"It's funny, I'm a golfer and people say, 'What's the best golf course?' and I can never answer that question because every good golf course is really good," he said. "I hear from fans that say they love it to be further back, and they get the big picture view. And I hear from fans who say, no, they want to get sweated on by Bono as he's running across the stage. You know, there is such a great experience because what is going on here is 50,000 people in a very closed area, and when they start screaming and yelling and sharing their excitement, then the band responds very obvious to that excitement, and then it goes back and forth. Really, wherever you are, you are part of that experience at the stadium."

Dave McKay, vice president for United Concerts, which is working with Live Nation on Tuesday's appearance, has seen all kinds of tours over decades in the entertainment business, but nothing like the current U2 undertaking.

"The U2 tour is truly the largest production ever put on the road," McKay said last week. "They are not only the most inspiring band, they are over the top with trying to entertain their fans. I'm not sure if this tour will ever be topped from a presentation standpoint -- it just can't get any bigger."

Weather or not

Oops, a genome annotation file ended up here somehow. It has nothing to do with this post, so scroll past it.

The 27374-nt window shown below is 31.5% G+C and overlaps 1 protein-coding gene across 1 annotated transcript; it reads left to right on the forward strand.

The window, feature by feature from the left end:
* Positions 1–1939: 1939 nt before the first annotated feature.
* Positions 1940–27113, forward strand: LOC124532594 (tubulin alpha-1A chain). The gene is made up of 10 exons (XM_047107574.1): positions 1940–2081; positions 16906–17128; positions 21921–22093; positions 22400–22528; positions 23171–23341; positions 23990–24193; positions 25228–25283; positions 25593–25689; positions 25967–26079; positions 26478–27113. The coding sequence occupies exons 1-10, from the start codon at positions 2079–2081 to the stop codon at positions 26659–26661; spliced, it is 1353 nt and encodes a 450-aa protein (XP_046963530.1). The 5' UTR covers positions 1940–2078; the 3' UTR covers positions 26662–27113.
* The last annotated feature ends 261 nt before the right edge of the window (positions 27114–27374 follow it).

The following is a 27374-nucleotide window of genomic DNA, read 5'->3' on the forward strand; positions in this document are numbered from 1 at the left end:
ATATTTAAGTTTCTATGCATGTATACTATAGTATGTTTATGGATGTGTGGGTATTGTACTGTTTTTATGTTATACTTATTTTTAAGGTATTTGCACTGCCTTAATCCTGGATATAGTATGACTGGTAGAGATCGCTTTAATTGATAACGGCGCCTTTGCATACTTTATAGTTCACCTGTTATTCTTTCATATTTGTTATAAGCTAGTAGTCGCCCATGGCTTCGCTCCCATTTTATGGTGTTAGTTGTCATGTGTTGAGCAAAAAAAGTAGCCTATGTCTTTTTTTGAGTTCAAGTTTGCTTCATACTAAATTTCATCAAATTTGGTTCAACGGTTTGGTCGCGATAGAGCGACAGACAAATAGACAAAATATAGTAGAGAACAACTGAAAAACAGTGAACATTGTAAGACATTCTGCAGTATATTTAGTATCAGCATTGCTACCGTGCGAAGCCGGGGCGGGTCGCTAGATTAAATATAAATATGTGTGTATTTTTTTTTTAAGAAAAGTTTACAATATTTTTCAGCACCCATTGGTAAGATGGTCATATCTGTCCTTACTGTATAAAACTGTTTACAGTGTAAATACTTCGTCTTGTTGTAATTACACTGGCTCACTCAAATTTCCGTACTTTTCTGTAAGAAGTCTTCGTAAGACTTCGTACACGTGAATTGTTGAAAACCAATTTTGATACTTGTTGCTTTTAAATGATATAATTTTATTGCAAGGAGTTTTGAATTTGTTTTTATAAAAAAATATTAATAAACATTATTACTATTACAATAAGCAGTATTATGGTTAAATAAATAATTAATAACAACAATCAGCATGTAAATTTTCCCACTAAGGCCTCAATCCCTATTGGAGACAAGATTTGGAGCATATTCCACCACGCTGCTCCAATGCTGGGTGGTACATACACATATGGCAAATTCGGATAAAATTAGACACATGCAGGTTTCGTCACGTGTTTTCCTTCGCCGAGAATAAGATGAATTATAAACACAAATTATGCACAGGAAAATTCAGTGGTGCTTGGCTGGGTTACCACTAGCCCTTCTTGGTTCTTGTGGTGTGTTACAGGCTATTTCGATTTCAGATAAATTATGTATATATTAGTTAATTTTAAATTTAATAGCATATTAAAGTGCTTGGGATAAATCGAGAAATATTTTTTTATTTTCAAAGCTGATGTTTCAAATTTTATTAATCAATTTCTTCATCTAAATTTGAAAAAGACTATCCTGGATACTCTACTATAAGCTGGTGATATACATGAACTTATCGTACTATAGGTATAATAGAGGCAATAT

A recent spate of rainy weather will not have any effect on the show one way or another, Evans said. The show will go on, rain or shine. In fact, the futuristic stage has a backup plan in cases of inclement weather.

"We have these very, very elaborate and expensively designed umbrellas, that actually look like clear mushrooms, that come out of the stage and come over the top of the band members to protect them if we needed it to," Evans said. "As you can see with the spire, you have an open center, there's no actual center roof, so the rain can come right down. If it's coming on down on the band members, we're able to protect them. They seem to sort of enjoy it and you'll get a nice version of 'I'm Singing in the Rain' from Bono. There's really nothing weather wise that will affect us. Lightning is something we're very well aware of, but we're grounded safely. Wind is something that we very carefully monitor, but the structure has a very high tolerance. So we have all these safe levels that we've studied, but just the simple rain ... this show's happening and it has never really dampened a U2 performance."

When it comes to the concert industry, Evans has not only been around the block, he's been around the world many times over. He's been tour director for U2 for the band's past four tours, and prior to that he was tour director for the Rolling Stones and Paul McCartney, and also worked tours with Bon Jovi and Devo. He estimates that he's worked more than 6,000 shows in a career that began in 1986.

With apologies to another Irish artist, however, Evans said no one compares to U2.

"U2 is on a different level for everything," Evans said. "The Rolling Stones are an incredible stadium show. But what U2 has in terms of fan loyalty, in terms of international scope that they carry, for what they stand for, it's really hard not to truly believe all that they stand for. They eliminate debt and help poverty, and AIDS reduction ... they're passionate about it, they live it, it's real to them, and that adds on to everybody here. We're proud to be part of something that really in our society today is hard to find. There's no other band that could have done this tour successfully."

source : by Doug Fox